GPS recording available here: https://www.alltrails.com/explore/recording/hawaii-county-hiking-b239751

Elevation Gain: 757m
Distance: 9.54km
Total Time: 4 hours 14 minutes
Date: December 18th, 2021

Eke is a minor summit near the top of the long dormant Kohala shield volcano on the Big Island of Hawaii. I could find little information online about the origin of its name other than it’s the smaller neighbour to Kaumu o Kaleihoohie just a 1000m NE. In any event, I knew even less about this particular summit the day that I summitted it, as it happened mostly by accident. The original plan was to do a short hike in Koai’a Corridor. I had a look at the map and saw that we could add on additional 1km (each way) to the journey and grab this “Kohala” summit nearby. My mom was keen to give it a go and so we set off without much further research than that.

We arrived at the trail head for the Koai’a Corridor around 11:45am and hit the trail for 12pm. The route initially started through a stunted forest but quickly kicked us over to scantly used 4×4 track through the meadows. Our meadow walk continued up until about 1400m before reaching the gated entrance to a jungle. We stepped through the gate and started our way up through dense jungle foliage. There were a number of tracks criss-crossing each way and it was hard to make out which was best, but eventually I noticed flagging that stayed a consistent course. From that point we followed the flagging further up to our objective.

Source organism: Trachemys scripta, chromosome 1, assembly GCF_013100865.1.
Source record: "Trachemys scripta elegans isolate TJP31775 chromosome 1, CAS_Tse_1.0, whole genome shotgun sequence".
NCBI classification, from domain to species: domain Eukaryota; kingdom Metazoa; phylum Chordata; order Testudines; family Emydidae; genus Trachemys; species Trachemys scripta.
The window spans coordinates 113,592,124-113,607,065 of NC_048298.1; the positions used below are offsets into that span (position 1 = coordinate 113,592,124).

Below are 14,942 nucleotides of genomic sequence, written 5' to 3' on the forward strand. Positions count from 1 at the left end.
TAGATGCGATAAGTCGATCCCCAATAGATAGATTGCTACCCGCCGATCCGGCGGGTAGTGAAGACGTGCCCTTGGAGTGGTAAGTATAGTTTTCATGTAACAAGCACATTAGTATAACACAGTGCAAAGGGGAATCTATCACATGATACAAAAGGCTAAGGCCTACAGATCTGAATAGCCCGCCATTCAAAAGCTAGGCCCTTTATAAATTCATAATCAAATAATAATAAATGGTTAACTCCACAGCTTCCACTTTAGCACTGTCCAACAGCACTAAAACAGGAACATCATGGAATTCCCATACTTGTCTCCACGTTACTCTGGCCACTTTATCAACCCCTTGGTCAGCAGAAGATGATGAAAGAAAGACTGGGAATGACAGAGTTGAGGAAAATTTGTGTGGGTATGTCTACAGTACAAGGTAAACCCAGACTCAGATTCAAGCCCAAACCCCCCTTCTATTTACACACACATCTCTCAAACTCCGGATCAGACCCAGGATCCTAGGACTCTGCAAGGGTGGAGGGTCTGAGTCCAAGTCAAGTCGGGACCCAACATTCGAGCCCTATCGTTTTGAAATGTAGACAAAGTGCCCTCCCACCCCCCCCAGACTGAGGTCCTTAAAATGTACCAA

Trail head start
Looking back at an old volcano remnant part way up the trail
Easy going up this
My mom following up
Reaching the jungle entrance
Panorama from just before the jungle
Entering the jungle
Some flagging to guide us through the dense foliage

The higher we went, the more dense the brush and more muddy/boggy the trail became. Nonetheless the flags kept us on course until we lost the trail around 1525m in elevation. I wasn’t too worried as there were multiple paths we could follow that seemed to lead us towards the “Kohala” summit. We continued up the paths until they would duck under dense brush or downed trees or stop altogether. That’s when I realized we were actually following feral pig tracks (endemic in this part of the island) and there wasn’t any human path to speak of.

Lost the trail at this point
It was getting dense

I checked the GPS and saw we were about 150m from the summit so opted to just bushwhack our way through. It was very slow going, but eventually we burst out onto a small forest opening where the summit should be. Except, there was no summit. Kohala was listed as 1670m on the map and here we were at a mere ~1590m. Now I was confused, but my mom had service so we decided to do a quick lookup. I knew the highest point in the range was called: Kaumu o Kaleihoohie and when looking on the map saw that it was also 1670m. That’s when it clicked that “Kohala” and ” Kaumu o Kaleihoohie” were effectively the same. However, the “Kohala” summit marker was just placed generically somewhere on the map and had no bearing on the true summit.

An opening where the summit should have been, but wasn’t